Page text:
Today, Levi’s jeans are an American institution and among the country’s many instantly recognizable brands. Jim Foertsch’s brother was a Levi’s sales rep in Colorado for more than 20 years, he recently told appraiser Brian Thomczek at an appraisal session held at the Michigan Design Center in Troy. He was also a collector, picking up things he liked through the years, including an unusual piece of Levi’s advertising.
“He had his eye on this in a bootery and jeans store in Colorado and tried to talk the owner out of it for many years,” Foertsch told the appraiser. Eventually, he convinced the owner to part with the western figure, which measures 29 inches tall, with a base that is 10 by 10 inches. Made of what appears to be painted plaster, it’s in very good shape except for a small chip at the bottom of the left pant leg. “It’s original, from an old jeans dealer in Gunnison, Colorado,” he added as the appraiser took a closer look. “It was very, very dusty.”
According to the company website, levistrauss.com, the first pair of blue jeans was made in 1873. Strauss was born in Bavaria in 1829. In 1846, Levi and his sisters emigrated to New York, where they were met by his two older brothers who owned a New York-based dry goods business, which he joined. “When news of the California Gold Rush made its way east, Levi journeyed to San Francisco in 1853 to make his fortune, though he wouldn’t make it panning gold. He established a wholesale dry goods business under his own name and served as the West Coast representative of the family’s New York firm. Levi eventually renamed his company “Levi Strauss & Co.”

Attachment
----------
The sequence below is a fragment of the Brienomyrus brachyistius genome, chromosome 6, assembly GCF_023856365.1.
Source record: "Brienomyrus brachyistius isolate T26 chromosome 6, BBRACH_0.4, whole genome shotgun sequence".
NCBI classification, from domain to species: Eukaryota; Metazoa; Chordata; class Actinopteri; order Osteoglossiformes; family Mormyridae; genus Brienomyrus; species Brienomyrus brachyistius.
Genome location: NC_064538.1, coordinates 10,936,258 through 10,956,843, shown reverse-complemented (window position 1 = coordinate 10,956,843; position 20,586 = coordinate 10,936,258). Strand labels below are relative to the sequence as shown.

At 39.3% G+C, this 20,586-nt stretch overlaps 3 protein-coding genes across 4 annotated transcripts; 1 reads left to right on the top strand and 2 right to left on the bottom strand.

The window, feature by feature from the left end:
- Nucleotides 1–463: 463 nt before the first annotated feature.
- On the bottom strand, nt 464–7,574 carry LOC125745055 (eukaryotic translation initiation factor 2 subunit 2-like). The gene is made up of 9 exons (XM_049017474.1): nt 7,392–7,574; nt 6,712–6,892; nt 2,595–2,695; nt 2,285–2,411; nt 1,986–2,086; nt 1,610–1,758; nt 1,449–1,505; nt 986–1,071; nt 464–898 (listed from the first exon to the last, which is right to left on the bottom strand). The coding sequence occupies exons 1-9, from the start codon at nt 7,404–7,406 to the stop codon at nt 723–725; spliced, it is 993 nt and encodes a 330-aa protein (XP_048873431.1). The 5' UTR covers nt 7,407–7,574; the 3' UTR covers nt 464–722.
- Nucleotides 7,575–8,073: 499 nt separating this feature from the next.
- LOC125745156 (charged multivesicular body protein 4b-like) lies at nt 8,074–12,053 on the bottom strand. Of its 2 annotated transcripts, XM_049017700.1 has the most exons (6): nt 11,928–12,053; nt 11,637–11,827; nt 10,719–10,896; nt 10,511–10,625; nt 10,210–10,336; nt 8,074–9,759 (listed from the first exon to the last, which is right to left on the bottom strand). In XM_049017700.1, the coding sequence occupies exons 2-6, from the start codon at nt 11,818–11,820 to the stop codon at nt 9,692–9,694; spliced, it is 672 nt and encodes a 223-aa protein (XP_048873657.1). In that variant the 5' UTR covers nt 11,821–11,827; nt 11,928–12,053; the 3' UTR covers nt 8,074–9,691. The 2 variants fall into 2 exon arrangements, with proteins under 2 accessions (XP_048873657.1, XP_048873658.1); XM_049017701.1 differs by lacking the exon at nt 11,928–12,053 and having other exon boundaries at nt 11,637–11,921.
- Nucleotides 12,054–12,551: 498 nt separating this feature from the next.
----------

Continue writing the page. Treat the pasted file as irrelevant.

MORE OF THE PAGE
Foertsch’s figure probably dates to the 1940s-1950s, says the appraiser. He said it appeared to be a form of resin composite, not wood, and is in “incredible shape.”
“It was kept up high in the store,” Foertsch told him. “It must have been out of the light, too,” the appraiser agreed. “It’s really great, with no fading or deterioration. Sunlight would have been very bad for it. “
Thomczek said it’s not the kind of piece you see every day. “It’s clearly a salesman’s sample or advertising piece, and isn’t the kind of thing that your average person would have had access to. You had to be a dealer to buy it.”
Foertsch told the appraiser that Levi Strauss has a large collection of memorabilia and a museum in their San Francisco headquarters, but he wasn’t sure if they had this piece or not. He said he had done some research and while he had trouble dating the item, he had found a similar one with an asking price of $4,000. Thomczek said that that was probably a retail price, and that dealers can ask prices they may not get.
He said that he would value the figure closer to $600-$800 at auction, which is a wholesale value. “It would definitely bring more in an antique shop.”
Foertsch said he had another identical one that shattered when it was shipped from Colorado. “You might want to see if it could be fixed,” Thomczek told him. “These are pretty special.”
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About this item
Item: Levi’s promotional cowboy figure
Owned by: Jim Foertsch, Troy
Estimated value: $600-$800
Appraised by: Brian Thomczek